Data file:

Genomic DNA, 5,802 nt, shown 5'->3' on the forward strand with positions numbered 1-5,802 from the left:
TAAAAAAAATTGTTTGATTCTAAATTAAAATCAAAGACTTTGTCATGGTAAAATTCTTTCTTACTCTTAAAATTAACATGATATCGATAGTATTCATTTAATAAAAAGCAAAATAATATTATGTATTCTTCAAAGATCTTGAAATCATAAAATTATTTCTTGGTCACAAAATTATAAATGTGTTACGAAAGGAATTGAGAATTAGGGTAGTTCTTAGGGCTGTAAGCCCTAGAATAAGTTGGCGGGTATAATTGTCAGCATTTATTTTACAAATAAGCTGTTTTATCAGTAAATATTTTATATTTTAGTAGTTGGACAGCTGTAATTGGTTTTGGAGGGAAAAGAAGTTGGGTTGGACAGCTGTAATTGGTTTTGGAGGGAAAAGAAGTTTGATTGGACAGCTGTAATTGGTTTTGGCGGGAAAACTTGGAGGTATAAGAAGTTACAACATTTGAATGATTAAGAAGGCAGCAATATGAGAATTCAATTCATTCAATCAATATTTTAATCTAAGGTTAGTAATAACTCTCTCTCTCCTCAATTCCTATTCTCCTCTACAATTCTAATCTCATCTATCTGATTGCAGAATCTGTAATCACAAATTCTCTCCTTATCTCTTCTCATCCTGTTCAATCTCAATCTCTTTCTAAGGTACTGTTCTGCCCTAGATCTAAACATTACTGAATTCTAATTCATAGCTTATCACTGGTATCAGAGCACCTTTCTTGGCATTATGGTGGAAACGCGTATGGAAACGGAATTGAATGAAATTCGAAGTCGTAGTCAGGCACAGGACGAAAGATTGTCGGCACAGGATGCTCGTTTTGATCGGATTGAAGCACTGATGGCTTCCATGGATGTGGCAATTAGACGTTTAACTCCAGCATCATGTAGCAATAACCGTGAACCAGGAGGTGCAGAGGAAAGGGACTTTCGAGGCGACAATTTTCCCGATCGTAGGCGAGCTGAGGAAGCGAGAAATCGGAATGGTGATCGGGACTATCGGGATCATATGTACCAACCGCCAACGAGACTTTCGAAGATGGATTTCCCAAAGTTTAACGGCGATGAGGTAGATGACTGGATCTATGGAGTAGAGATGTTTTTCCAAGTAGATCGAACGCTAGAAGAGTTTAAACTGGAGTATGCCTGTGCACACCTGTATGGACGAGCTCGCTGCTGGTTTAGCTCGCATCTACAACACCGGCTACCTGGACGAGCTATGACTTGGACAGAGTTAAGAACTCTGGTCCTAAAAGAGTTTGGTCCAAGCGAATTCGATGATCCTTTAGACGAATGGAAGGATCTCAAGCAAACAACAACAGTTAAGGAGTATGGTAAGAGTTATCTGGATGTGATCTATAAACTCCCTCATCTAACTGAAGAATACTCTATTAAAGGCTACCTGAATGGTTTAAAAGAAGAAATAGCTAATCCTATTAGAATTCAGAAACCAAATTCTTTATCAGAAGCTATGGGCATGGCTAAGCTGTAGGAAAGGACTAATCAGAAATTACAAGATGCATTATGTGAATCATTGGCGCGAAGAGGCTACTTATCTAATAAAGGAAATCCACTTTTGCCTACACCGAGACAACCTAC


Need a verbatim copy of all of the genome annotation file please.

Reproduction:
Genomic DNA, 5,802 nt, shown 5'->3' on the forward strand with positions numbered 1-5,802 from the left:
TAAAAAAAATTGTTTGATTCTAAATTAAAATCAAAGACTTTGTCATGGTAAAATTCTTTCTTACTCTTAAAATTAACATGATATCGATAGTATTCATTTAATAAAAAGCAAAATAATATTATGTATTCTTCAAAGATCTTGAAATCATAAAATTATTTCTTGGTCACAAAATTATAAATGTGTTACGAAAGGAATTGAGAATTAGGGTAGTTCTTAGGGCTGTAAGCCCTAGAATAAGTTGGCGGGTATAATTGTCAGCATTTATTTTACAAATAAGCTGTTTTATCAGTAAATATTTTATATTTTAGTAGTTGGACAGCTGTAATTGGTTTTGGAGGGAAAAGAAGTTGGGTTGGACAGCTGTAATTGGTTTTGGAGGGAAAAGAAGTTTGATTGGACAGCTGTAATTGGTTTTGGCGGGAAAACTTGGAGGTATAAGAAGTTACAACATTTGAATGATTAAGAAGGCAGCAATATGAGAATTCAATTCATTCAATCAATATTTTAATCTAAGGTTAGTAATAACTCTCTCTCTCCTCAATTCCTATTCTCCTCTACAATTCTAATCTCATCTATCTGATTGCAGAATCTGTAATCACAAATTCTCTCCTTATCTCTTCTCATCCTGTTCAATCTCAATCTCTTTCTAAGGTACTGTTCTGCCCTAGATCTAAACATTACTGAATTCTAATTCATAGCTTATCACTGGTATCAGAGCACCTTTCTTGGCATTATGGTGGAAACGCGTATGGAAACGGAATTGAATGAAATTCGAAGTCGTAGTCAGGCACAGGACGAAAGATTGTCGGCACAGGATGCTCGTTTTGATCGGATTGAAGCACTGATGGCTTCCATGGATGTGGCAATTAGACGTTTAACTCCAGCATCATGTAGCAATAACCGTGAACCAGGAGGTGCAGAGGAAAGGGACTTTCGAGGCGACAATTTTCCCGATCGTAGGCGAGCTGAGGAAGCGAGAAATCGGAATGGTGATCGGGACTATCGGGATCATATGTACCAACCGCCAACGAGACTTTCGAAGATGGATTTCCCAAAGTTTAACGGCGATGAGGTAGATGACTGGATCTATGGAGTAGAGATGTTTTTCCAAGTAGATCGAACGCTAGAAGAGTTTAAACTGGAGTATGCCTGTGCACACCTGTATGGACGAGCTCGCTGCTGGTTTAGCTCGCATCTACAACACCGGCTACCTGGACGAGCTATGACTTGGACAGAGTTAAGAACTCTGGTCCTAAAAGAGTTTGGTCCAAGCGAATTCGATGATCCTTTAGACGAATGGAAGGATCTCAAGCAAACAACAACAGTTAAGGAGTATGGTAAGAGTTATCTGGATGTGATCTATAAACTCCCTCATCTAACTGAAGAATACTCTATTAAAGGCTACCTGAATGGTTTAAAAGAAGAAATAGCTAATCCTATTAGAATTCAGAAACCAAATTCTTTATCAGAAGCTATGGGCATGGCTAAGCTGTAGGAAAGGACTAATCAGAAATTACAAGATGCATTATGTGAATCATTGGCGCGAAGAGGCTACTTATCTAATAAAGGAAATCCACTTTTGCCTACACCGAGACAACCTAC